Expert interview: The keys to conflict prevention

June 21, 2017

The keys to conflict prevention

If you read my previous article about the things you should do before firing an employee, then you may remember the advice from Emma del Torto: Just because two people see the world different, it doesn’t mean they can’t work together.

I’ve been thinking about this line a lot, because I think it’s a really important lesson. I wanted to learn more about how you can help different employees get along with each other. And so, I called Simon Kilpatrick, business psychologist with Intrinsic Links, for a chat.

Start by admitting that not everybody is destined to get along

“Not everybody at work is going to get along” Simon told me. “Some people will click, others won’t. But whether it’s because of a simple misunderstanding, or a full-blown personality clash, it can have a negative impact on productivity – both at an individual level, and sometimes even a team or company level.”

As you probably know, a personality clash that gets out of hand can lead to all sorts of consequences. When two people don’t get along, it can lead to stress, absence, disciplinary hearings and even dismissals.

But Simon says that while there’s no secret formula for making everybody magically click, there are lots of ways to prevent clashes from getting out of hand.

All personality types have the ability to work well together

First, unblock your mind. Never assume that two people can never ever get along with each other. All personality types have the potential to work well together – even if they seem like polar opposites. Simon says that there is no such thing as an incompatible pair of personalities. And while some pairings require a little more patience, their strengths can always complement each other.

All personality types have the ability to work well togetherTools like Insights Discovery can help your team members learn about their own strengths, as well as how they might better work together with their colleagues.

“People just need to learn how their colleagues tick, and try to be adaptable” Simon explains. “Person A might not realise that their direct style of talking offends Person B. And Person B might not realise that Person A means no offence.”

Simon recommends encouraging all employees to undertake a personality profile, which they should then share with their team members. This will help employees to build self-awareness, as well as team-awareness. It will help each individual understand their own strengths, as well as their colleagues’ strengths.

Prevention is better than the cure – train your managers to pre-empt conflict

Rather than waiting for two employees to start throwing fists, Simon says it’s far better to train your managers how to spot conflict before it hits boiling point.

“It’s about how well your managers know their team” Simon explains. “If you know your people well, you can quickly spot the early signs of conflict, then nip it in the bud. For example, sarcasm might be part of one employee’s everyday language. But for another, it could be sign that they’re getting fed up with something. Of course, occasionally, somebody might simply be in a bad mood – again, this comes down to how well you know your people.”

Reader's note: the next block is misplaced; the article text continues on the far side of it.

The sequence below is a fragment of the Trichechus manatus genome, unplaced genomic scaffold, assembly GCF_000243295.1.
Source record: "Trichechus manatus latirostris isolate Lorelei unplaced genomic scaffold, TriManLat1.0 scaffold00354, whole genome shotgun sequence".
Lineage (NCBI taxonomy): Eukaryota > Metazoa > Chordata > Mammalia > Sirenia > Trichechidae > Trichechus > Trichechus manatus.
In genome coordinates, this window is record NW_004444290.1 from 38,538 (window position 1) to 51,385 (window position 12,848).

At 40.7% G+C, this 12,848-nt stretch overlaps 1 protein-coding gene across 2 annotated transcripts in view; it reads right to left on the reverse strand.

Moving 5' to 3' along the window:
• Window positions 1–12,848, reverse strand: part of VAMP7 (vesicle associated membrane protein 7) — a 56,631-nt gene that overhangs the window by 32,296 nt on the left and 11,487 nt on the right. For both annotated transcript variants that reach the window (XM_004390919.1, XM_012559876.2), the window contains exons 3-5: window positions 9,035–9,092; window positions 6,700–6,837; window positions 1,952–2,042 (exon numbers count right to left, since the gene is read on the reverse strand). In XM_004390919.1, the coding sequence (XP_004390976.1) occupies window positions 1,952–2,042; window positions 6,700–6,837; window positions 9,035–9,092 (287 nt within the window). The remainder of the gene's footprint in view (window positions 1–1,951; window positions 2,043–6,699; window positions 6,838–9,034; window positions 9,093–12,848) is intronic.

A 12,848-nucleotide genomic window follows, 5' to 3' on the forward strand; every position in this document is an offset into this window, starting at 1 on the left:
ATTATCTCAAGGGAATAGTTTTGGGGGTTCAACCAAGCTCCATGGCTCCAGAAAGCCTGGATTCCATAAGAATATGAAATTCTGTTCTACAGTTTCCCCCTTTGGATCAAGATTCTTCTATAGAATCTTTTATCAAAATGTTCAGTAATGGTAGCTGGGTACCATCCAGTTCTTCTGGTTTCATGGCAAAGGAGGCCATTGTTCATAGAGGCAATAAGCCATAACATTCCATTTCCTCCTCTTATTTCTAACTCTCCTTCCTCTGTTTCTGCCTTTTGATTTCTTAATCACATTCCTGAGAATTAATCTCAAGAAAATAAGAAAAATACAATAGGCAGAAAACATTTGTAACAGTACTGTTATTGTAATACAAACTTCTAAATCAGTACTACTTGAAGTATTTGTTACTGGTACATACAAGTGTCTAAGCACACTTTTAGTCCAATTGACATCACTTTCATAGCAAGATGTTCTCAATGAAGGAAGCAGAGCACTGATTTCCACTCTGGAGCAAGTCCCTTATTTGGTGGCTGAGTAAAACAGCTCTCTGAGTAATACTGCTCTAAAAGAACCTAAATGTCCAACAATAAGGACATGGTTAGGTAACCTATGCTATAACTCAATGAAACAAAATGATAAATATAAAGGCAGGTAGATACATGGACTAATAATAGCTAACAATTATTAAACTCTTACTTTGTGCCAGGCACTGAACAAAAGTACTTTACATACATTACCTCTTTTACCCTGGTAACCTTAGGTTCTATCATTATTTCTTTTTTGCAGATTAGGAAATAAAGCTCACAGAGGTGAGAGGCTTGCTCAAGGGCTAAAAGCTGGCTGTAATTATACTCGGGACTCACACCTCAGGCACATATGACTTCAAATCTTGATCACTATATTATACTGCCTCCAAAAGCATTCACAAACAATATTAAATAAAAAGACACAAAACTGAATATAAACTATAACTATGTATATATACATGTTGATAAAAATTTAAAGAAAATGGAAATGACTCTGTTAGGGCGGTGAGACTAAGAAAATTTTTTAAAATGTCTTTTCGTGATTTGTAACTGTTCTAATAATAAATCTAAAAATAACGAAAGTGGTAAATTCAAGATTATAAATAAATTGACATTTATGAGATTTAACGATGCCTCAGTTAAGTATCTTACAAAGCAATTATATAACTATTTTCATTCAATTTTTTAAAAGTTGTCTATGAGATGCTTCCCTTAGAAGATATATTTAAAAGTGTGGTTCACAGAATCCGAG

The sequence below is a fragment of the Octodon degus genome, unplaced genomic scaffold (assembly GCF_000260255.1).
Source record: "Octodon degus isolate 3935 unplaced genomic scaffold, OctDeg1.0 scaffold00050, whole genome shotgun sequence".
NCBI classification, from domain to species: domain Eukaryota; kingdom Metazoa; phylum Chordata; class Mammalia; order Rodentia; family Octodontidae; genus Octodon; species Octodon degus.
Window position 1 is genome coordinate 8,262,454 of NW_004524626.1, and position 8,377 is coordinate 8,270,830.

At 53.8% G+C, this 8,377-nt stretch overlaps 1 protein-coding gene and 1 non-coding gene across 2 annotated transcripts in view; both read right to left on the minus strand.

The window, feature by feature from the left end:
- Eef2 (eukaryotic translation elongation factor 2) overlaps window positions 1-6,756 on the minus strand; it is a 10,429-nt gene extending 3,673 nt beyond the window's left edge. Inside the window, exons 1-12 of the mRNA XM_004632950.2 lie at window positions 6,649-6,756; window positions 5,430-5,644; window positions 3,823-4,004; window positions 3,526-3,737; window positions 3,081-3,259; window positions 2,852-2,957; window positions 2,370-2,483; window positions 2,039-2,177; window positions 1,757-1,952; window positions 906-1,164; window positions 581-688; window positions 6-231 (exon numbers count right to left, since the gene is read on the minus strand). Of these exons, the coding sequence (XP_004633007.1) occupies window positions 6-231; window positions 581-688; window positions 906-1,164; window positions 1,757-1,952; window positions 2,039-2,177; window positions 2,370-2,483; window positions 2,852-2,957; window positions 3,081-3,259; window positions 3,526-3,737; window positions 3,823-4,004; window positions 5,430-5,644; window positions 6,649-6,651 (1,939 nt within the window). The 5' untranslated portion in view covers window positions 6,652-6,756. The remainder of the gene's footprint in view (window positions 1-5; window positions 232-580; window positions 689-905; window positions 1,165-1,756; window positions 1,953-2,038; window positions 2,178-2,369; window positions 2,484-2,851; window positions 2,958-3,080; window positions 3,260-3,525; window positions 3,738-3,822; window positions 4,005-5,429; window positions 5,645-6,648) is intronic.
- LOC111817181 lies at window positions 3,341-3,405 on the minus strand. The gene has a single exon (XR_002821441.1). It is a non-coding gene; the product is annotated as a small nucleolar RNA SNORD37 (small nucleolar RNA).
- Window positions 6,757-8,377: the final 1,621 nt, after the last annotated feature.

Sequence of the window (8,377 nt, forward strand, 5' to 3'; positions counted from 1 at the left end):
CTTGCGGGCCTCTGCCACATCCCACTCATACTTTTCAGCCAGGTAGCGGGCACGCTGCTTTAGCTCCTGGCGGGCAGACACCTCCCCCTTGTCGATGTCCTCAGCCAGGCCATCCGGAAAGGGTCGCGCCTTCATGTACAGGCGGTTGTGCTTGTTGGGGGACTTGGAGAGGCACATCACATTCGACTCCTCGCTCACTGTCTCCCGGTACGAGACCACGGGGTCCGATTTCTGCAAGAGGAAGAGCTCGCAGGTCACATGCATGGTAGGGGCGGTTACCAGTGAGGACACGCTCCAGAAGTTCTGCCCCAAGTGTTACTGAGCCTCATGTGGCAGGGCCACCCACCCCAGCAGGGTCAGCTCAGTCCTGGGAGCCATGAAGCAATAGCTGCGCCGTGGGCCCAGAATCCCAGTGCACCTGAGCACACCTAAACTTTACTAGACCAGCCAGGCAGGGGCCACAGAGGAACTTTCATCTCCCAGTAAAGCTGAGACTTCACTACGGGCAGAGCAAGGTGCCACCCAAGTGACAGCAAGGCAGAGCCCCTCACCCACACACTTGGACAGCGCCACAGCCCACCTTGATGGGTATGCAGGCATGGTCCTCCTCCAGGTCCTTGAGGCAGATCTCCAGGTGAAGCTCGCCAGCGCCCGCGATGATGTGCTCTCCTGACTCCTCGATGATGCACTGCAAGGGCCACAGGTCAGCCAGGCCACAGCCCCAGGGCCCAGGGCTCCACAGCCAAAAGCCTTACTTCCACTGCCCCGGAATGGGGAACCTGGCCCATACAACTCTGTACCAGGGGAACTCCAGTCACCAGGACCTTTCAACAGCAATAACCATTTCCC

If your managers don’t know their team members very well, then again, personality profiling is a great place to start. You should also prompt managers to improve their emotional intelligence. But ultimately, you should work towards a good, strong culture where people speak to each other openly and often.

Address problems early instead of letting them build up

It’s easy to ignore the early signs of a conflict. It’s easy to think – rather, to hope – that it will just blow over. And occasionally it will. But if you hide from these small cues, then you’re giving them chance to escalate. And you’ll likely lose respect.

“A good style of management should involve relaxed, on-going mediation” says Simon. “If you notice something bubbling, there’s no need to flip your lid or start a confrontation. It’s far more effective to have a private, informal chat, remaining sensitive to each person’s feelings. Subtlety is important here, so don’t make a song and dance out of it – you don’t want your employees to feel like you are putting them under the spotlight.”

Of course, where problems have gained a little more traction, then you might wish to hold a slightly more formal group meeting. Again, Simon says this doesn’t need to be a ‘telling off’ – it can just be a more structured form of on-going mediation, designed to help two people understand each other’s unique strengths and differences.

Don’t look back in anger

You can’t always stop conflict from turning nasty. But when it does, Simon says that the worst thing you can do, is reflect the negative behaviour.

“If you meet conflict with conflict, you’re only adding fuel to the fire” he explains. “You need to handle the situation with sensitivity, keeping in mind the needs of other team members – who are looking up to their leader for a strong example. They will feel the impact of the conflict more if their leader begins to reinforce the anger and negativity. As a smart colleague of mine once said, ‘tread heavy ground lightly’.”

Yes, you’ll sometimes need to take more firm action. You may need to hold formal meetings that you carefully record, with a member of HR present. But this should be kept away from the frontline, if you want to prevent the conflict from spreading to other perfectly healthy working relationships elsewhere in your team.

About Simon Kilpatrick

Simon is the founder of Instrinsic Links – a team of psychologists who teach positive psychology and management techniques. Intrinsic Links was built to help companies develop great teams and top performers. You can learn more by visiting their website:

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